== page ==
The challenge begins; familiarize myself with the city codes folks, find contractors and builders for estimates, and pay all the permit fees for every little step in this long complicated process. My scattered notebooks are full of scribbly notes, names and phone numbers. The first step is to clear the scrubby trees; only one mature oak tree at the rear is worth saving. I’ll plant evergreens eventually as I don't want fall leaves from deciduous trees.

So head's up - the focus here is changing from traveling in La Lair to building a one-story Icelandic home. Someday I'll travel extensively again in La Lair, worry-free as a butterfly. Until then, local excursions . . .  hikes on mountain trails such as the nearby Poor Mountain trail where songbirds and pileated woodpeckers keep me company . . .

. . . enjoyed a recent bike ride with new friends in the area who corrected my Yankee pronunciation of Appalachian.

I'm excited about visiting horse farms and stables in the area like the one in photo above. Below photo shows Annie, Basil and Kay on manual bikes trying to keep up with me on my ebike . . . these mountainous roads are better-suited for electric bikes in my opinion :)

. . . and perhaps this summer (after my upcoming knee cartilage surgery postponed since last March) I'll enjoy horse rides, Roanoke River trips, Smith Mountain Lake adventures . . . . and until my knee mends, amuse myself with library e-books such as "The Moth Presents Occasional Magic: true stories about defying the impossible" compiled by Catherine Burns from fifty storytellers of the hit podcast The Moth. I'm also on the waiting list for "The Black Swan" written by Nassim Taleb; its central idea being to jump wholeheartedly into exploiting positive events when negative unpredictable events surprise and overwhelm us, hopefully a good read for our unique times. And I'll thump my good leg to Juzzie Smith's one-man band who plays a mouth harmonica and a three-string cigar-box guitar, and read hilarious reader comments about Benjamin Franklin's glass armonica invention as played by William Zeitler, click here for a listen.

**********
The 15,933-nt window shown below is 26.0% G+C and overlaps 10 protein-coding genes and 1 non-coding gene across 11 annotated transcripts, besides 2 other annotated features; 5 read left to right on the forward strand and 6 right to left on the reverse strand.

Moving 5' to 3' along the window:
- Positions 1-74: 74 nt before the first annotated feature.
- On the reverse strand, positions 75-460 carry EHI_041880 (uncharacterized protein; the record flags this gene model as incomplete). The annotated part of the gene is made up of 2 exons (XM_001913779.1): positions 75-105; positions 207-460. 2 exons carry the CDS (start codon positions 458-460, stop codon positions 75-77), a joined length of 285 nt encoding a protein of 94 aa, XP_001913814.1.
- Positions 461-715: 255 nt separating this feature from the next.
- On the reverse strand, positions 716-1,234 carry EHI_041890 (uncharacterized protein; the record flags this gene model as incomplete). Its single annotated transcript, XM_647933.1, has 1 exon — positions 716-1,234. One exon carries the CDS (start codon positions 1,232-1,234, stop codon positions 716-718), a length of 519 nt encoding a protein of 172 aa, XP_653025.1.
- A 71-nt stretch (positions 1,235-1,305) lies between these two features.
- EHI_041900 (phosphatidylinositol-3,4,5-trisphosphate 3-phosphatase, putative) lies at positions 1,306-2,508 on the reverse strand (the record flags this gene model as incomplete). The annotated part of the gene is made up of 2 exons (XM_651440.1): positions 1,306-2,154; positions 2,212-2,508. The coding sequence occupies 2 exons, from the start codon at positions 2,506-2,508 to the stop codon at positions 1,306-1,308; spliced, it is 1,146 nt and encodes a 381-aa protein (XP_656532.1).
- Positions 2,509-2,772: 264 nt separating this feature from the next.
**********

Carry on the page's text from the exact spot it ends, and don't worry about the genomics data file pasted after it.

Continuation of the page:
Be safe dear readers, and don't go insane if you listen to the glass armonica!


  1. A great plan-post. And thanks for all the links!

  2. Having spent years in Northern Virginia, I can absolutely see the appeal of heading south. The DC region is great, but very expensive and a lot of people. The south is so pretty and just a whole different pace. (That photo of the rolling hills and horse farm is just gorgeous, by the way.) Your plan sounds very smart - building the right type of home in the right type of place with access to all your needs - and just having a home base to come back to during your travels. All good ideas and things many fulltime travelers are considering these days. I look forward to tracking your progress on this next phase.

    1. Yep, future home base must be "perfect"! :) it'll be a very slow project however. In fact, I'm accepting any and all ideas from my readers. The more ideas the merrier.

  3. Congratulations on your lot purchase. Sounds ideal. We're still looking for a 'home base' ourselves but aren't sure what we want. Love the house design idea your going for.

    1. My house design is actually within Salem's "accessory building" requirements and setback, so when I'm dead and this 1/2-acre lot with a little mother-in-law-apartment/garage in the back of the lot is sold, someone in the next generation who buys this lot can build a regular 3-bedroom home in the front of the lot. Check this link

  4. I know you posted this a long time ago, but seeing your comment on Laura's blog made me wonder what you've been up to. I'm intrigued by your new life plan and look forward to updates. And I love the way you've navigated this Great Pause so gracefully.

  5. Hi Laurel, I'm almost ready to post an update, yes I know it's been awhile since my last post. Soon, I'll bring my readers up to date on my vacant lot purchase in Salem, Virginia and getting it ready to build a senior home next year.